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In the immediate days after my mastectomy I didn’t truly accept what had happened to me. I treated the recovery as if I had the tonsillectomy that I had years ago. I welcomed the visitors, delicious bowls of pho, coffee and breakfast tacos. I embraced the snuggles on my bed watching the entire mini-series of Big Little Lies in one sitting, because let’s face it, as a mom of little kids I never get to sit down for long. I was thrilled with cozying up on the couch watching cheesy Christmas movies while slipping in and out of sleep.

Every once in a while, I would get the pang of pain searing through my side and my brain was forced to deal with acceptance. But I could push it away with a simple readjustment. Then taking my first shower I had to decide if I wanted to see myself in the mirror. I chose not to. I just wasn’t ready. My wonderful husband stood right there, seeing all of me, broken and torn apart and loved every inch, kissing my forehead and gently helping me bathe my sewn-up body.

Days would pass and I would start to sneak little peaks of my chest, taking it in a bit at a time. Similar with how I initially dealt with my hair loss.

By the second shower, I decided to take a glimpse at myself in the mirror. It was quick. I couldn’t look for long… there were no words for what I saw. What I saw was one of the most unnatural things to happen to a human body. A part of me that God gave me, was now taken away.

I knew the sooner that I accepted what had happened to me the stronger I would be in my recovery. I have read enough articles, books, quotes, heard enough wisdom that the more you can keep a positive attitude toward the beginning of each phase the “easier” it will be moving forward. And I quickly learned that acceptance does not mean I am content, it does not mean I am settling, it does not mean I am forcing away emotion or that I am not dealing with the very real pain that surfaces. It simply means: “The storm has passed; my personal landscape has changed. But I am beginning to accept the new terrain, the new reality. I am beginning to heal.” – Healing J. Pincott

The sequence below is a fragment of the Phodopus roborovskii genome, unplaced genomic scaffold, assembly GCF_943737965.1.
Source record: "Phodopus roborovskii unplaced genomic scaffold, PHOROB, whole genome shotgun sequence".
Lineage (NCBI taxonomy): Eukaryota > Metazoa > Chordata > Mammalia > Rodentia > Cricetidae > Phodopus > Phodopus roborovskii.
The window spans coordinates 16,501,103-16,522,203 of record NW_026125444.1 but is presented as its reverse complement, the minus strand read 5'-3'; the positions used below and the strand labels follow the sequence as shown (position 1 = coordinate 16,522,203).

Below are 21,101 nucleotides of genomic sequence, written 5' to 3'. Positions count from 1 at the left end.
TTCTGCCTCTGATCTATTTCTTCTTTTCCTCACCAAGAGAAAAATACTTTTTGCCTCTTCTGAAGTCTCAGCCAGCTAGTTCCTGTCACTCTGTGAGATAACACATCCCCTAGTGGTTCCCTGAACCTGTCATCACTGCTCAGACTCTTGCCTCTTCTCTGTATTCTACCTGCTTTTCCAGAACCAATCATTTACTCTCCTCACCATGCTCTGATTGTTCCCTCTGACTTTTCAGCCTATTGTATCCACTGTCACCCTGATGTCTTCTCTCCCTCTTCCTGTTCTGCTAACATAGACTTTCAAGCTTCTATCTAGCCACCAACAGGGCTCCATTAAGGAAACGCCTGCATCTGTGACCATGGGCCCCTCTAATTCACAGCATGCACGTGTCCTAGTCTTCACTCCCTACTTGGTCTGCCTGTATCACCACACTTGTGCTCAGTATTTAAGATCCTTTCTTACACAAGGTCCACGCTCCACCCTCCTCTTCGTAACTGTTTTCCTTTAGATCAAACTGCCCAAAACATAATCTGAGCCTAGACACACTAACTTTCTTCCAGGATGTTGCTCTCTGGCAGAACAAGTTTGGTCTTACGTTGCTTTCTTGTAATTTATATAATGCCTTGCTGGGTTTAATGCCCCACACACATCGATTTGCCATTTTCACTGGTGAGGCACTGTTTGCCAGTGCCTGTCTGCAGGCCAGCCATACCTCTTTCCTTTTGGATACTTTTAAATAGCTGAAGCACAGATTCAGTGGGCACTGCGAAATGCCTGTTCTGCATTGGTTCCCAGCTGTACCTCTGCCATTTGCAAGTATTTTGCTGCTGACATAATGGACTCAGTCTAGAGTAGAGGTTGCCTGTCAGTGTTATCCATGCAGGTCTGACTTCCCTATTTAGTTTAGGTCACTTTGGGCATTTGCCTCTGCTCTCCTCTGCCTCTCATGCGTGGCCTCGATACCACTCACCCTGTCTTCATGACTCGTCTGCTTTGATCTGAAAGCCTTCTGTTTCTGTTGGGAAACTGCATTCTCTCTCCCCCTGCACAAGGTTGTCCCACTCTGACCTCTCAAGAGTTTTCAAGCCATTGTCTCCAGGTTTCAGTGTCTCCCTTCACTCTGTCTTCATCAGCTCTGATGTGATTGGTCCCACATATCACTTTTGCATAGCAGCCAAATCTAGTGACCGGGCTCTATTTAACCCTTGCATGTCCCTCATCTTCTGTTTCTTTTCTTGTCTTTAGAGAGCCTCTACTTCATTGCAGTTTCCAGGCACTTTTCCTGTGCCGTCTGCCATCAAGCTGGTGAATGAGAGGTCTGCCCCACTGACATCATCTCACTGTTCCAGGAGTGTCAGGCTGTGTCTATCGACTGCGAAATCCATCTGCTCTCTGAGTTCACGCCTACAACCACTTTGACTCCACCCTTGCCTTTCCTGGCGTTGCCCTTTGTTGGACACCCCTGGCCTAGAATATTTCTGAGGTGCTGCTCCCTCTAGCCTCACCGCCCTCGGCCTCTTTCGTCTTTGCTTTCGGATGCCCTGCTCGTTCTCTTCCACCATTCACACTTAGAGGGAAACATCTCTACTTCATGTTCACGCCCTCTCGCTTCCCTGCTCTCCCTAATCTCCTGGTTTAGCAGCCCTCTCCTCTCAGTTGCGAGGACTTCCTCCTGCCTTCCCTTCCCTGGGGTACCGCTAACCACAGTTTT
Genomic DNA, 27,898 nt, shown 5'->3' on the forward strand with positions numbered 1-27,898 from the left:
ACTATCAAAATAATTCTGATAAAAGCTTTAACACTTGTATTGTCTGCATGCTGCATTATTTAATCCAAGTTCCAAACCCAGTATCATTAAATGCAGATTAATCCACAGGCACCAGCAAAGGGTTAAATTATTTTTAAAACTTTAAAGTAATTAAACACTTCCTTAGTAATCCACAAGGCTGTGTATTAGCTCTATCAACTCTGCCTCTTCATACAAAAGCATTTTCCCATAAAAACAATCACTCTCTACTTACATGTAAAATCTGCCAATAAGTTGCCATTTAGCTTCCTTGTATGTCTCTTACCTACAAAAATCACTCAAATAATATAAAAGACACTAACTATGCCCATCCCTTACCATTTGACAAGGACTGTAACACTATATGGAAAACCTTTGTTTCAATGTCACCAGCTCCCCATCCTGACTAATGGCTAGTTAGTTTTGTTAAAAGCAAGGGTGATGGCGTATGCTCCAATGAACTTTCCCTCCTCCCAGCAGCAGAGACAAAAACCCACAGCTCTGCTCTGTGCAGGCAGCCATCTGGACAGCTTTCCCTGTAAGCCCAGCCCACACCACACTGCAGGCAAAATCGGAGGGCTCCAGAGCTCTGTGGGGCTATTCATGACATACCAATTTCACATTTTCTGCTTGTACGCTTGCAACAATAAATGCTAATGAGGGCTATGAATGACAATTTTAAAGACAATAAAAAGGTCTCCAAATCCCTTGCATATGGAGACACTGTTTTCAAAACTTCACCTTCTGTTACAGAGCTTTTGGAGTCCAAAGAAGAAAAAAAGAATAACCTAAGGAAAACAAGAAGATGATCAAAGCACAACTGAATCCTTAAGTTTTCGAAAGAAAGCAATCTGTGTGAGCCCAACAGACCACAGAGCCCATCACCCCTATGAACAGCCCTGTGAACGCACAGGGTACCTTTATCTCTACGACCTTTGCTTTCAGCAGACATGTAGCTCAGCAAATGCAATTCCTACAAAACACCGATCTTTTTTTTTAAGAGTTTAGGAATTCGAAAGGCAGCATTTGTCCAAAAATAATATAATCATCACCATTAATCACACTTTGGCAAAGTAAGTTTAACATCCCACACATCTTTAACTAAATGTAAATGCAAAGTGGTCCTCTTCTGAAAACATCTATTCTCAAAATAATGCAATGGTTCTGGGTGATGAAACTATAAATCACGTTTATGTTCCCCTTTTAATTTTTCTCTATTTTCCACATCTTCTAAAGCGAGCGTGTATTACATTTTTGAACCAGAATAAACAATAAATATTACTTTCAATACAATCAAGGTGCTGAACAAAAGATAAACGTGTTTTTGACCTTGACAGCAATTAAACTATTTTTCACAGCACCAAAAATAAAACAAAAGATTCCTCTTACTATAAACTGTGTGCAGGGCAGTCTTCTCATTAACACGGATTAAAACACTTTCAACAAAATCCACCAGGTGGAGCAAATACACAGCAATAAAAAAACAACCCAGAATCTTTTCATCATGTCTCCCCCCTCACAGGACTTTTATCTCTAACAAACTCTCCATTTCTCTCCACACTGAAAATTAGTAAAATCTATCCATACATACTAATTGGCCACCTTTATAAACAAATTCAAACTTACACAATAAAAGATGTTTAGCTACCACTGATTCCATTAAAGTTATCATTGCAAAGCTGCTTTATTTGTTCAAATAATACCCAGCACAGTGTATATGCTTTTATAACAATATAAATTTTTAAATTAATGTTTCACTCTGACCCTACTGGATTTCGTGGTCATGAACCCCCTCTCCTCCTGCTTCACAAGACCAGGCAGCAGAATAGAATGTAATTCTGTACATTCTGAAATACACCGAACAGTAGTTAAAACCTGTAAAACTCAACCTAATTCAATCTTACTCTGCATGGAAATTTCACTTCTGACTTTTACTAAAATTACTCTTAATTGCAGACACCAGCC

I know this is just the beginning of my new life. I know I have much more to give and offer people all around me. My daughters for example, they just give me new life every day and keep me from feeling sad. I know that in our broken world darkness thrives on sadness, instability and insecurity. I have been working hard to keep my mind from slipping to that place, especially now with my new physique. I know it is only temporary…this is not the final stage for how I will look. But I chose this road. I wanted to be given an opportunity to use my story, my physical being to create awareness, to help people really see what cancer does, to help people who have battled cancer feel like they have a voice, that they can feel empowered, strong, useful and valued.

Writing is therapy for me, as I type this it helps me to accept what my body has been through. This step helps me move forward in my recovery which not only helps me strengthen physically, but emotionally as well. I incredibly thankful for being alive, and for this week of gratitude as I am surrounded by family.

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